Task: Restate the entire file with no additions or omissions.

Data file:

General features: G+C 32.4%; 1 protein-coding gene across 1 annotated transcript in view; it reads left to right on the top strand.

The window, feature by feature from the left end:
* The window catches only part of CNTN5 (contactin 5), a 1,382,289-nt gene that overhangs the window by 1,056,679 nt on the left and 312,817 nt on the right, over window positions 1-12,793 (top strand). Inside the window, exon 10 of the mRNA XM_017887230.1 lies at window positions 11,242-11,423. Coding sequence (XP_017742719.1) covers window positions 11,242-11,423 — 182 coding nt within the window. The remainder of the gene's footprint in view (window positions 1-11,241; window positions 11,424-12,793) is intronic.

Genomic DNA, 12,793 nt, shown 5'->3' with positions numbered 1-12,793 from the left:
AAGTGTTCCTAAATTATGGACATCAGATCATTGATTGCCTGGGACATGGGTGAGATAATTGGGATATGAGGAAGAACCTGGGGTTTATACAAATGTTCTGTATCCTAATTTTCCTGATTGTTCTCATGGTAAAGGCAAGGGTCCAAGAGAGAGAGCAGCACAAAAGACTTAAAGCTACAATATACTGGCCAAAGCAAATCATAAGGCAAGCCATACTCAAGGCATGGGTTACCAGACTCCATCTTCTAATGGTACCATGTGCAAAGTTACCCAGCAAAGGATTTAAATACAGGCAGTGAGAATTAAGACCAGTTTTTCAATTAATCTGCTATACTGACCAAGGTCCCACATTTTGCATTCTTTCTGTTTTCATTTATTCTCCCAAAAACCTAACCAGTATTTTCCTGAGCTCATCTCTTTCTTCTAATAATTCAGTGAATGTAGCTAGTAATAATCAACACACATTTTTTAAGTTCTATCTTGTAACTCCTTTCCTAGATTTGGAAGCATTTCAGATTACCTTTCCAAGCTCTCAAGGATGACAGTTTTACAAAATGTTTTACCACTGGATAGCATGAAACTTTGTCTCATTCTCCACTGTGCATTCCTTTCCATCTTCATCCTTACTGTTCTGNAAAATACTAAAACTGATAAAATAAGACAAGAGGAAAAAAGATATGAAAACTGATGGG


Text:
General features: G+C 32.4%; 1 protein-coding gene across 1 annotated transcript in view; it reads left to right on the top strand.

The window, feature by feature from the left end:
* The window catches only part of CNTN5 (contactin 5), a 1,382,289-nt gene that overhangs the window by 1,056,679 nt on the left and 312,817 nt on the right, over window positions 1-12,793 (top strand). Inside the window, exon 10 of the mRNA XM_017887230.1 lies at window positions 11,242-11,423. Coding sequence (XP_017742719.1) covers window positions 11,242-11,423 — 182 coding nt within the window. The remainder of the gene's footprint in view (window positions 1-11,241; window positions 11,424-12,793) is intronic.

Genomic DNA, 12,793 nt, shown 5'->3' with positions numbered 1-12,793 from the left:
AAGTGTTCCTAAATTATGGACATCAGATCATTGATTGCCTGGGACATGGGTGAGATAATTGGGATATGAGGAAGAACCTGGGGTTTATACAAATGTTCTGTATCCTAATTTTCCTGATTGTTCTCATGGTAAAGGCAAGGGTCCAAGAGAGAGAGCAGCACAAAAGACTTAAAGCTACAATATACTGGCCAAAGCAAATCATAAGGCAAGCCATACTCAAGGCATGGGTTACCAGACTCCATCTTCTAATGGTACCATGTGCAAAGTTACCCAGCAAAGGATTTAAATACAGGCAGTGAGAATTAAGACCAGTTTTTCAATTAATCTGCTATACTGACCAAGGTCCCACATTTTGCATTCTTTCTGTTTTCATTTATTCTCCCAAAAACCTAACCAGTATTTTCCTGAGCTCATCTCTTTCTTCTAATAATTCAGTGAATGTAGCTAGTAATAATCAACACACATTTTTTAAGTTCTATCTTGTAACTCCTTTCCTAGATTTGGAAGCATTTCAGATTACCTTTCCAAGCTCTCAAGGATGACAGTTTTACAAAATGTTTTACCACTGGATAGCATGAAACTTTGTCTCATTCTCCACTGTGCATTCCTTTCCATCTTCATCCTTACTGTTCTGNAAAATACTAAAACTGATAAAATAAGACAAGAGGAAAAAAGATATGAAAACTGATGGG